Medtronic is known for making pacemakers, brain implants, and other sophisticated medical devices that cost a pretty penny and are therefore primarily available to patients in the developed world. That's a market of about 1.5 billion people, Oesterle said in a talk at last week's meeting of the IEEE Engineering in Medicine and Biology Society. Another 1.5 billion people around the world have access to some rudimentary heath care, and 4 billion others have none. Oesterle is calling on engineers to design the tech that will bring medical care to these masses.
In a conversation with Spectrum, Oesterle elaborated on his vision. He says that he drew inspiration from a visit to a hospital in Chengdu, the capital city of China's Sichuan province. The hospital (pictured at right) is the world's largest with 8000 beds, and it's being enlarged to reach a total of 12,000 beds. And then there are the outpatients: 4.5 million of them each year. "People take trains across western China and queue up all day to get one minute with the doctor," Oesterle says. He thinks it would simply be better medicine to distribute diagnostic and therapeutic technologies to all these people where they live.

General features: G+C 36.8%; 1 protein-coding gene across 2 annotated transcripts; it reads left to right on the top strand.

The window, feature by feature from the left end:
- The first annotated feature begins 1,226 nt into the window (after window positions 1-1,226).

Such a system would be enabled by implanted and wearable sensors that can monitor vital signs and metrics of chronic ailments like diabetes, heart disease, and asthma. These sensors would send continuous streams of data to a phone or to the cloud for automatic analysis, and any red flags could trigger alerts for the patient or an off-site physician. The alert could even trigger an implanted therapeutic device to deliver a dose of medicine or a jolt of electricity.
While many people think of infectious disease as the biggest heath threat in the developing world, non-communicable diseases are actually the most frequent causes of death everywhere except Africa, and their prevalence on that continent is increasing rapidly. The World Health Organization reports that 80 percent of deaths from non-communicative diseases occur in low- and middle-income countries.
Medtronic's work on pacemakers points the way toward other implantable therapeutic devices, Oesterle says. The company's engineers have already built an experimental, next-gen pacemaker that's smaller than Abraham Lincoln's head on the penny (pictured above). Such an implant "could go anywhere," Oesterle says, and electrical stimulation could potentially treat a number of conditions (see the slide below). "Everything in the body is electrically active, and we know we can modulate these systems," he says. "This is something electrical engineers can solve—so get busy."